when to end a marriage

 

By Jonathan Pishner

This article is for those in a long term relationship that has been toxic for a long time, who just can’t get it to work and are desperate for change.

Almost all of us have experienced bad relationships and the pain they cause. It seems like you’ve tried everything, and nothing will work. Eventually, it feels like the walls are closing in around you.

Maybe your friends have already told you to end it, maybe you’ve even talked about divorce with your spouse.

But you just don’t want to end it. You’ve worked so hard to get to this point.

Some advice from counselors is fairly predictable, but today I’m going to suggest you flip your thinking on its head. It can save your marriage.

Here’s what you do: Decide when to end your marriage. And decide what has to be different in order to stay.

Pick a specific date and specific criteria. Example: If my wife and I can’t have one day without fights by June 1st next year, then I’m ending it.

Here’s the part where you might say, “You’ve lost your mind, how can that possibly help?”

I’m glad you asked. There are three important principles at play.  The first is:

 

The deadline creates an end point

Human brains think in stories. And all stories have an end point.

The problem with living in miserable circumstances for a long time, is that without you knowing, your brain has created its own end point.

It’s decided that things will be this way until you die.

If you’ve ever wondered why you can’t seem to shake out of misery lately, this is why. If you’ve noticed that you can’t seem to act like you care about your spouse, that’s why. That constant lack of energy? The feeling of numbness? Your brain has assumed the misery will last forever, and it’s now just waiting to die, because that’s the end of the story.

By creating the deadline, you have decided a definite, different end point to the story. You decide that at that time, the misery will change because you will force it to change.

Now that you’ve changed the end point, the brain has much less reason to slip into depression, because you’ve signaled that this will end or change. You create space for hope, since the pain will at least change drastically at that time.

That’s why the simple act of deciding the deadline will automatically reduce some of the stress.

So let’s go to principle number 2:

 

Empowerment is preferable to victimhood

You have now decided there WILL be change. It either gets better, or it ends. If you’re in a relationship gone bad, this may be the first real decision you’ve made in a long time.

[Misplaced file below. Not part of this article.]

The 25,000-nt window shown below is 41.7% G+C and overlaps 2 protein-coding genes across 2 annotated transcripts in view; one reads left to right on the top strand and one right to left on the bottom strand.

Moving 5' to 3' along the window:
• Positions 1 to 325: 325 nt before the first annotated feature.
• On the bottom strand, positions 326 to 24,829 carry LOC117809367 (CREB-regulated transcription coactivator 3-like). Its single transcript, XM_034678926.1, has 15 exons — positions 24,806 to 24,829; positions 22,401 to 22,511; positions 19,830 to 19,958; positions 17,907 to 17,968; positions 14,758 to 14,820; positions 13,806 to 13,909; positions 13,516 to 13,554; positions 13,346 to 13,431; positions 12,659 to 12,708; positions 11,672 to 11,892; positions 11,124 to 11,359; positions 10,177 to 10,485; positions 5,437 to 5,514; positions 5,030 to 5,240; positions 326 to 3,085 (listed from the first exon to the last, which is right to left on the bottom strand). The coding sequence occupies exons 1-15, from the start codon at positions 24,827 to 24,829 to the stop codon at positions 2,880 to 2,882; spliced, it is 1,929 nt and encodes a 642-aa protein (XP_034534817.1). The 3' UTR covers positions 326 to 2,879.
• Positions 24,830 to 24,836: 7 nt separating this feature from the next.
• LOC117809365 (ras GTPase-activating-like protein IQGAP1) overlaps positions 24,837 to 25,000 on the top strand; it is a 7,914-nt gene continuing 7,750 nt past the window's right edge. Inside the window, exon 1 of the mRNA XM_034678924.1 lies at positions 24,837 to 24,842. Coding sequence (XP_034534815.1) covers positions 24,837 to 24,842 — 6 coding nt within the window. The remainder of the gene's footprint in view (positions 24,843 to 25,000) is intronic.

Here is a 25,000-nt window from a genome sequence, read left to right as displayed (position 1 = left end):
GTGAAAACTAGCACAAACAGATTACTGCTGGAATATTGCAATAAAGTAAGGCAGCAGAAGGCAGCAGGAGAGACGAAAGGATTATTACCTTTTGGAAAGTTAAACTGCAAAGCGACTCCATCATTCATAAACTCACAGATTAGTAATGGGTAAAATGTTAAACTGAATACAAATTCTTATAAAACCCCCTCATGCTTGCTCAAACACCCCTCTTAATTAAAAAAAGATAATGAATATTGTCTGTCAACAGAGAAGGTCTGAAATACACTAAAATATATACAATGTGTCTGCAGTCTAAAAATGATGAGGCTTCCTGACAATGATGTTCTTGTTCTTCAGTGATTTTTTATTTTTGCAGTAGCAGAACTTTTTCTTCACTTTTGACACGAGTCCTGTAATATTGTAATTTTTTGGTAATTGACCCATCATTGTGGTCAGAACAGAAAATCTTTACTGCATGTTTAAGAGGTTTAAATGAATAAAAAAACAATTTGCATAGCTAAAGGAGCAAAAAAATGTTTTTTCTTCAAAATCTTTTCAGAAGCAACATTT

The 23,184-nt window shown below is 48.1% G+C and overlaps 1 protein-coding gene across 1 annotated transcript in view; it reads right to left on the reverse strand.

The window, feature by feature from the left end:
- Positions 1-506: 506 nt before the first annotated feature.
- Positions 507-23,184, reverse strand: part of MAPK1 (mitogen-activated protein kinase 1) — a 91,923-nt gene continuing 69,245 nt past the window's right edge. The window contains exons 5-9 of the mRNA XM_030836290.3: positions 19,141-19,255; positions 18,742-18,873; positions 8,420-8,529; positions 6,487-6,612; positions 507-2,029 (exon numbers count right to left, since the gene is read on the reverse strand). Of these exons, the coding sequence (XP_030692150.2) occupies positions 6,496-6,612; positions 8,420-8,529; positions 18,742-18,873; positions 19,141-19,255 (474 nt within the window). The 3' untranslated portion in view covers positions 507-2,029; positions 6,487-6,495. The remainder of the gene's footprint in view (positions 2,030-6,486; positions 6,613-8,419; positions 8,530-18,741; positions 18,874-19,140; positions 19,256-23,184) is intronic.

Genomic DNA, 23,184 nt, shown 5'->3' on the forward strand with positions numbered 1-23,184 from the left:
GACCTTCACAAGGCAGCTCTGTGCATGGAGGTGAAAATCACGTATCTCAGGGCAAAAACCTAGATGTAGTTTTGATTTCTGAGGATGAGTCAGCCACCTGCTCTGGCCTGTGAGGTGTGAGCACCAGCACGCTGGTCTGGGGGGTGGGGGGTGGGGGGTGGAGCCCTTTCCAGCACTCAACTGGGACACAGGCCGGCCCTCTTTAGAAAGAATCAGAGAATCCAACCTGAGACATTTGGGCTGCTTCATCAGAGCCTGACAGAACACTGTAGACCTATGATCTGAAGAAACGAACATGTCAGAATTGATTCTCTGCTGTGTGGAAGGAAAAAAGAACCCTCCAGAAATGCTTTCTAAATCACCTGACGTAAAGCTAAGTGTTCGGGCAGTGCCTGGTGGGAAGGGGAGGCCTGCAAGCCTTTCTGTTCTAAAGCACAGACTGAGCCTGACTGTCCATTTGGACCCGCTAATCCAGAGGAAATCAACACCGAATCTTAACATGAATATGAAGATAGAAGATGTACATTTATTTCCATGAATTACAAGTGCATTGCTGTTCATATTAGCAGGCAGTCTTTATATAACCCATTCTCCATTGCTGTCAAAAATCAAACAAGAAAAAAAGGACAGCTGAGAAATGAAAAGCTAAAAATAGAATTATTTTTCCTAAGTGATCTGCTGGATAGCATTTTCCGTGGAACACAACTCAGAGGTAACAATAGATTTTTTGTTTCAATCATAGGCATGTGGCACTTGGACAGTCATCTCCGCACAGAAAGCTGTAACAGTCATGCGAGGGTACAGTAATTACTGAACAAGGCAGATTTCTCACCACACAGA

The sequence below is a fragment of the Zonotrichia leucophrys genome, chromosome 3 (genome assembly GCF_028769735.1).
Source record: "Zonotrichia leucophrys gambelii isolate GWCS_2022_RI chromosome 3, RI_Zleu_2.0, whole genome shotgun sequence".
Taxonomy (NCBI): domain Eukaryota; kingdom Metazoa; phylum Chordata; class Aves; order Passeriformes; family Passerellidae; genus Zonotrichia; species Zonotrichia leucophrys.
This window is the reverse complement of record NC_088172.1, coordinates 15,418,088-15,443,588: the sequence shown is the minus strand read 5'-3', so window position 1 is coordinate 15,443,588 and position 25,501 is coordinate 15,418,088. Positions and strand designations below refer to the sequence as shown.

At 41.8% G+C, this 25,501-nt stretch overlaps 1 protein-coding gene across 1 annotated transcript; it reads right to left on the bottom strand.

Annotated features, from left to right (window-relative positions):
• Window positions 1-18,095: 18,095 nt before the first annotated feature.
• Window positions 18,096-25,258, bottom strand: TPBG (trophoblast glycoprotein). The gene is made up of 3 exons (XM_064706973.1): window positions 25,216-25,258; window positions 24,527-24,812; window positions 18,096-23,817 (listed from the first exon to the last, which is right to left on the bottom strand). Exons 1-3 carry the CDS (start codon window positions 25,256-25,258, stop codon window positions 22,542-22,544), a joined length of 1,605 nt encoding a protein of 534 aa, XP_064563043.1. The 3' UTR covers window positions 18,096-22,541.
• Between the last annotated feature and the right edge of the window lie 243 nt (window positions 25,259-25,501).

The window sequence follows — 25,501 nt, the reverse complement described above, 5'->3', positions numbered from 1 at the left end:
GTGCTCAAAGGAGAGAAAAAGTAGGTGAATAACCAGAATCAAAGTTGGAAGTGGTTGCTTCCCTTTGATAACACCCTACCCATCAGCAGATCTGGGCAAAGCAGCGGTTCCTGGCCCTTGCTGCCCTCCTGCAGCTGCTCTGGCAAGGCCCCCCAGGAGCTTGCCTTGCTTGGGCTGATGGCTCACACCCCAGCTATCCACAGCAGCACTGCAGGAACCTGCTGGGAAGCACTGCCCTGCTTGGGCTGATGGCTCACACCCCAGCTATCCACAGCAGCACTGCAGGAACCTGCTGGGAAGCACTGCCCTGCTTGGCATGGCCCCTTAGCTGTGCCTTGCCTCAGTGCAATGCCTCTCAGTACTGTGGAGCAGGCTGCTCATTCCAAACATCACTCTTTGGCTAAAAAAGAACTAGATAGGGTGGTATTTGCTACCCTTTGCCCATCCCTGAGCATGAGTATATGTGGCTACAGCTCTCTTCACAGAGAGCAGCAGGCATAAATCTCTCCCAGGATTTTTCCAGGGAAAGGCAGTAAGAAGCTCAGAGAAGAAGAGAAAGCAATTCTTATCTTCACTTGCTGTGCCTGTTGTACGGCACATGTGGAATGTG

Humans can very easily slide into feelings of victimhood if we’re not paying attention, so most people in struggling relationships live in victimhood for years.

By rejecting that mentality, by deciding there will be action of some type, you move yourself from a victim mindset to an action/problem-solving mindset. Now you’re an active agent again.

Making the decision that you might end the relationship puts you in a strange spot between two bad choices. You either leave it alone and live in misery, or you end it and temporarily increase the misery until it can get better.

But here’s a secret: by actively choosing your deadline, by increasing your own empowerment in the situation, you give yourself a great gift.

You give yourself the third option, which might actually save the marriage. The option of increasing your own growth, and using that to help the marriage.

That’s why it’s always better to be the hero of your own story, rather than the victim of your story.

And finally, principle number 3:

 

You encourage rapid growth in yourself

How long did you give yourself? Six months? A year? How many years worth of problems you do you have to get solved in that time?

If you have one year to solve ten years worth of resentments, now you have to really get moving! No more sitting around and moping. Massive change is required immediately, and not just massive change for your marriage.

You have to change too.

What criteria did you pick? Maybe it’s “less fighting”. Well, now you have to learn how to stop fights, probably before they start. What do you need to do that? Do you need books, videos, advice from a counselor? Do you have to resolve your own anger problems, or set better boundaries?

You’re now on the clock, and you have to make the changes in yourself that are needed in order to save the marriage.

 

Bonus principle #1: When you sustain growth for a while, your spouse will tend to grow with you.